I experienced this recently at a memorial service.  My husband and I had sat down when I noticed a woman sitting alone in a pew opposite ours.  I looked at her for a while.  Then I felt a nudge.  It wasn’t my husband.  “Let’s move over by that woman sitting alone.”  We did.  We introduced ourselves and our connection to the friend we had lost.  She shared her name and explained quietly, with tears, that she was a former in law who still thought fondly about the man who had passed away.  “I knew him for so long.  Maybe longer than anyone else here.”  I hugged her and before the ceremony began, she shared some memories.  During the service, I noticed her crying and put my arm around her.  She took my hand.  After the service we walked out together and hugged.  I don’t remember her name but I will never forget her heart.

This, the week of Thanksgiving, we celebrate a first meal in America, likely fictionalized, to represent a coming together of peoples, vastly different but similar in their kindness.  As the story goes, it was not a meal of silence, of distance but one of open thanksgiving and caring.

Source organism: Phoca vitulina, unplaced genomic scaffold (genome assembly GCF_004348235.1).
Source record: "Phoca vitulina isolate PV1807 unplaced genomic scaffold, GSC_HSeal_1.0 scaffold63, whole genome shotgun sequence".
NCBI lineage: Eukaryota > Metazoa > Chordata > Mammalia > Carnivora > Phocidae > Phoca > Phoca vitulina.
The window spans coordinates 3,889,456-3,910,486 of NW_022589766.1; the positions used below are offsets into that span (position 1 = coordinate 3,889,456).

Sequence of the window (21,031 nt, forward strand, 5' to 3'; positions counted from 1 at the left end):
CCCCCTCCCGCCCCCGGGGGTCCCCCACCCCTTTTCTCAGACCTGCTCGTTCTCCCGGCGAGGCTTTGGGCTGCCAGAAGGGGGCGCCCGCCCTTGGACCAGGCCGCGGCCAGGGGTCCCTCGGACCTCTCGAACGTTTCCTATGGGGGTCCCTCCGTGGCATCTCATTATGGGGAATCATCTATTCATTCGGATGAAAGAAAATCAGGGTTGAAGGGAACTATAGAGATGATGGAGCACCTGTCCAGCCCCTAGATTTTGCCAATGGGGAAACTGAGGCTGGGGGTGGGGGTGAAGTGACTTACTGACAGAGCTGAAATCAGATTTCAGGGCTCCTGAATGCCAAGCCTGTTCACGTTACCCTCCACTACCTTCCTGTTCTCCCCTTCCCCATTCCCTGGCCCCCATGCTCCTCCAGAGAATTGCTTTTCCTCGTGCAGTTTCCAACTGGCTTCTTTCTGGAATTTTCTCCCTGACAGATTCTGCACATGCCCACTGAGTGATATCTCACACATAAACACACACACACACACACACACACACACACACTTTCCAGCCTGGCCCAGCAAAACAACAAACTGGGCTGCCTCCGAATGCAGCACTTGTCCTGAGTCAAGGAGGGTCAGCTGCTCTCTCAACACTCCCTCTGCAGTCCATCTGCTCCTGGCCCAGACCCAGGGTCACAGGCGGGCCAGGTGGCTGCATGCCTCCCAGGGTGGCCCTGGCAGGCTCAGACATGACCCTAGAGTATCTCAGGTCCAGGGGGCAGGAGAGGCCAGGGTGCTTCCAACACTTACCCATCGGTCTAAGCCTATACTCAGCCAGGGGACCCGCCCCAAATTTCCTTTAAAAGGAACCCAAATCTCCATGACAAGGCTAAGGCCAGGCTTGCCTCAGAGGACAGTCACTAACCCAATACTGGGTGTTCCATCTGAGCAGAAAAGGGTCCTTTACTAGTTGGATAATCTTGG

This Thanksgiving, many of us are headed to tables laden with food but empty of understanding,  a wide chasm between us and our meal partners.  Perhaps instead of looking at each other as a political party supporter, we get closer and look into each other’s eyes and hear their heart.  Perhaps, we find a similarity of kindness.  Perhaps we see each other as belonging to each other.  One of my favorite Mother Teresa quotes says, “If we have no peace, it is because we have forgotten we belong to each other.”

I wish you a Thanksgiving of plenty and enough.

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A Story of Random Acts of Kindness